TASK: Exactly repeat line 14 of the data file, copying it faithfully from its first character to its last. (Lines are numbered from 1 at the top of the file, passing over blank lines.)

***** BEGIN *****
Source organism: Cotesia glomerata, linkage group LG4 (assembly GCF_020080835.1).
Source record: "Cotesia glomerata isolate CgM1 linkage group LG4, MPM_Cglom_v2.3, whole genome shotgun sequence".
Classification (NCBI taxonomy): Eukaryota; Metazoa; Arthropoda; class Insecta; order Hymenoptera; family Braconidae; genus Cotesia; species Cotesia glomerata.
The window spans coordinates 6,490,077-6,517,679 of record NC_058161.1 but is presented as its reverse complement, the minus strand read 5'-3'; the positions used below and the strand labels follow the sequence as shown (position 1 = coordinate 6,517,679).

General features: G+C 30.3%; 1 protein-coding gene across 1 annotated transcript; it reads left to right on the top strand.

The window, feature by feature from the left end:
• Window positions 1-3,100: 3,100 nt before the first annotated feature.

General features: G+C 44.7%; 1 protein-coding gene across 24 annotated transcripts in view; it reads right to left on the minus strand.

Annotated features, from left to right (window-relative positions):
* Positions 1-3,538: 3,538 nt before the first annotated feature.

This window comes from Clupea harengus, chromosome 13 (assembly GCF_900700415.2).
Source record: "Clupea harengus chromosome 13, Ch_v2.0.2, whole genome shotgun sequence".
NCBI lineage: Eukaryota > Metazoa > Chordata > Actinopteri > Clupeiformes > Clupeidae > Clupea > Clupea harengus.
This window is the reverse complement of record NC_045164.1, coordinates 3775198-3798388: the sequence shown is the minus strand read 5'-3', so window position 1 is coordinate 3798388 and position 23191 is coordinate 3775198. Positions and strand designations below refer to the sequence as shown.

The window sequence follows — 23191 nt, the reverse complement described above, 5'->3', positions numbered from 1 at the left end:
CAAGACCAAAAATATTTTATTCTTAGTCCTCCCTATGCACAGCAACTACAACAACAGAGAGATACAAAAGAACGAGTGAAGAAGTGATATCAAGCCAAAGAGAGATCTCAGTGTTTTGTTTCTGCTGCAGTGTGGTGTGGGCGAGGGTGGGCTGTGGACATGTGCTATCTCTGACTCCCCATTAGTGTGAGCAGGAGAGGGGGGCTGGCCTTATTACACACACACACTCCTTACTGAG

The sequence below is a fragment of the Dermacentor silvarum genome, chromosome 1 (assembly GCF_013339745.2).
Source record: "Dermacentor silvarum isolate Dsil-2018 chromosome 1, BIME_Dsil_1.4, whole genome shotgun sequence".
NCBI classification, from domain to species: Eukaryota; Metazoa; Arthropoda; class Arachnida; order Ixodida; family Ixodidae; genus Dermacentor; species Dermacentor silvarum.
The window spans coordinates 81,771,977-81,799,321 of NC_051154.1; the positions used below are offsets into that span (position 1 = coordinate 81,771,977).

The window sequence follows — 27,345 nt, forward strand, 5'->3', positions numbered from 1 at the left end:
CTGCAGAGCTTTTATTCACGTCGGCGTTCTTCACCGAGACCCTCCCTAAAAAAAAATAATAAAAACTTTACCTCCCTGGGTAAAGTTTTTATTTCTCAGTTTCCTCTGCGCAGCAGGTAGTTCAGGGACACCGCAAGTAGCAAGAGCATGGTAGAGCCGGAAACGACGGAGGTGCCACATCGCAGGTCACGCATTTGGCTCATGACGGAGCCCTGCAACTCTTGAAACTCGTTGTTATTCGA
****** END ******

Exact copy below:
This window is the reverse complement of record NC_045164.1, coordinates 3775198-3798388: the sequence shown is the minus strand read 5'-3', so window position 1 is coordinate 3798388 and position 23191 is coordinate 3775198. Positions and strand designations below refer to the sequence as shown.